Season XV11 – Alphaday 5

Hi Alphas,

Welcome to Alphaday 5, Season XVII. The Alpha season continues with every one of us putting in something special for us all to share. Do we get a sense of achievement from working together to provide a worthwhile writerly experience in the course of the season? I think we do. The proof is the immense enjoyment that every Alphaday stirs up amongst our members. In this difficult time of restrictions and cancellations it is especially satisfying that we in our Alpha Group can carry on with our writerly programme undisturbed. Let’s make the most of it!

We have a rich and spicy menu served up for you in this Alphaday’s agenda; as follows:

Alphaday 5, Season XVII agenda:

  • This bulletin from me
  • The results of The Open Page, Edition 1, Season XVII from Ros
  • The collated entries for the scenery challenge from Suzanne
  • The brief for Challenge 4 from Linda
  • A call for Log contributions from Phil
  • A Writers’ Reads prompt from Christine

There’s plenty of substance to gorge on and nourish your writerly interests. Moderation? Who said that was good for you?

There’s no urgent Alpha News for me to announce. I hope we can take that to mean that ‘no news is good news’ and that you’re all safe and well and have managed to keep out of the main sweep of the virus.

General news:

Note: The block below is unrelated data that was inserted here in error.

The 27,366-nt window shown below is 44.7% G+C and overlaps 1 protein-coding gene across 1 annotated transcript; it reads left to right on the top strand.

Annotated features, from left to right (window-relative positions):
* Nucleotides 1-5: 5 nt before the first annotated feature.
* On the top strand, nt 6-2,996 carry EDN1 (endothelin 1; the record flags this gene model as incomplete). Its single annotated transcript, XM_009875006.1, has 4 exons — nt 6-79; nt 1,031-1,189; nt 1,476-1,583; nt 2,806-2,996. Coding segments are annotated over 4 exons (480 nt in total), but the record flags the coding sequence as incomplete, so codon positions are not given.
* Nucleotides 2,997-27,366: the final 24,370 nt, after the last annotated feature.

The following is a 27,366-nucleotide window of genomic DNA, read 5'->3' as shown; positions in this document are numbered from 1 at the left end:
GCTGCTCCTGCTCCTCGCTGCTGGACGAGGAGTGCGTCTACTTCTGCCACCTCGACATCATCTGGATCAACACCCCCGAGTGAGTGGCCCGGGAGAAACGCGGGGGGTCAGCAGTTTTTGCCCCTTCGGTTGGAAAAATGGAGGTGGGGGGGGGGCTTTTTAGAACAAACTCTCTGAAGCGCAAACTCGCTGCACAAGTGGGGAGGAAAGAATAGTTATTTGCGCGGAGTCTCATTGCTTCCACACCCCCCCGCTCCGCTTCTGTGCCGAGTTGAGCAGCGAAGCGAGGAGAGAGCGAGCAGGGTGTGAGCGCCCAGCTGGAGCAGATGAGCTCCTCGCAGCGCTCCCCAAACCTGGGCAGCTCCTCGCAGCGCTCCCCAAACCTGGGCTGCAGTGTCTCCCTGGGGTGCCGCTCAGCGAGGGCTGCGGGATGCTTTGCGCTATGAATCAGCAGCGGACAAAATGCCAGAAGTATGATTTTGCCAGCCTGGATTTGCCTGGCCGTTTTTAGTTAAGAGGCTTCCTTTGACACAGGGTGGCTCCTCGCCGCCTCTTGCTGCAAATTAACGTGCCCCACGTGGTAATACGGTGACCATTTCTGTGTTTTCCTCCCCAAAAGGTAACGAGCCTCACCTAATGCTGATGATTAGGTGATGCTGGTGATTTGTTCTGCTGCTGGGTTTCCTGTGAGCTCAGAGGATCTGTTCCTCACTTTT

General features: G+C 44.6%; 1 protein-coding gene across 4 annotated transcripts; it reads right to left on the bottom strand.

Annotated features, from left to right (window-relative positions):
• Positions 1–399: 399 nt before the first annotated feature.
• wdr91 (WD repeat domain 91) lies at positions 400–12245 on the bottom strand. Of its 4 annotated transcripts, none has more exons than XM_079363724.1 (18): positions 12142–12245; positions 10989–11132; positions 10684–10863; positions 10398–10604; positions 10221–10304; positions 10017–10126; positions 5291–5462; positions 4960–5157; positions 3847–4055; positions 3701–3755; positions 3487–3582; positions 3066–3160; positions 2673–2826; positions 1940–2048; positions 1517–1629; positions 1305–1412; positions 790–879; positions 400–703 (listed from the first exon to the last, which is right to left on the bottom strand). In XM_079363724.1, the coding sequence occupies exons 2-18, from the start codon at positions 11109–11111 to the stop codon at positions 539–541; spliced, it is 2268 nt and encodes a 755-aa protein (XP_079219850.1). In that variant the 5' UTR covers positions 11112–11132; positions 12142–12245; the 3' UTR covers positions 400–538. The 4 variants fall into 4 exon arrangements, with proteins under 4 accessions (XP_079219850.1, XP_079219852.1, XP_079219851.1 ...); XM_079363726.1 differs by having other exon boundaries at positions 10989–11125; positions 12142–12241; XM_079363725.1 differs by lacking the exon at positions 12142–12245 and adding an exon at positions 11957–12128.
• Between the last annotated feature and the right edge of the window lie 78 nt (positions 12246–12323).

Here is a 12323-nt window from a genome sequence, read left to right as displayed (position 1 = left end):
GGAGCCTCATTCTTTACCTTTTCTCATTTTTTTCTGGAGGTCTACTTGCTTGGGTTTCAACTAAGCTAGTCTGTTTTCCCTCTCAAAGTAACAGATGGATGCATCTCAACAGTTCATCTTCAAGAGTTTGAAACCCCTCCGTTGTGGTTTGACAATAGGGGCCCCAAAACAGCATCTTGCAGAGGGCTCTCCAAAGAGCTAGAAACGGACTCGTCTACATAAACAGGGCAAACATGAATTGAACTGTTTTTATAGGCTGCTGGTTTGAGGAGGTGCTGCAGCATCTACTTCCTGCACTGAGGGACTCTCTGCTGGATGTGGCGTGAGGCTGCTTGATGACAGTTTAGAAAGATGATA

A number of dictionaries have announced their chosen ‘word of the year’. Collins and the OED predictably made it ‘lockdown’. The OED, however, decided to nominate a whole list of words as showing up for excessive use in the past year. I think that dilutes the effect of the ‘word of the year’ title, but one word resonated with me: ‘blursday’, the merging of days, hours, weeks. Thank goodness for Alphadays again, because other than that my diary is short of markers to give a regular rhythm to the week. It’s ‘blursday’ every day.

I did follow the Booker Prize and I usually find it exciting. This year, however, I thought the atmosphere was missing because the participants were dispersed on their various screens and there was a lack of interaction. There was no party where they all sat on tenterhooks, no immediate applause when the winner was announced, no hugs and congrats to the winner. We live in a world where everything happens at several removes from reality and the immediacy is lost.

The shortlist embraced some of the important issues of the present time. Two words more or less describe it: inclusiveness and diversity. I know the Booker Prize is sometimes accused of elitism with a jury of snobbish academics. They’ve gone a long way this time to promote the modern concepts mentioned above. No sign of established mammoths like Margaret Attwood and Hilary Mantel – aged 81 and 68 respectively. Douglas Stuart won the prize for his debut novel, ‘Shuggie Bain’ and he’s only 44 and gay. Four of the shortlisted writers were women, four writers of colour, four debut novelists and only one UK writer, Douglas Stuart, the winner, who left his birthplace, Glasgow, twenty years ago and moved to New York. All the red-hot topics are featured in these books: race, gender, sexual orientation, poverty, addiction, suppression, war etc. At least three of the novels centre on a mother / child relationship to explore further existential /societal / global problems. I’m sure the vibrant excitement is in the novels, but I missed it in the zoomed prize-giving ceremony.

Christine

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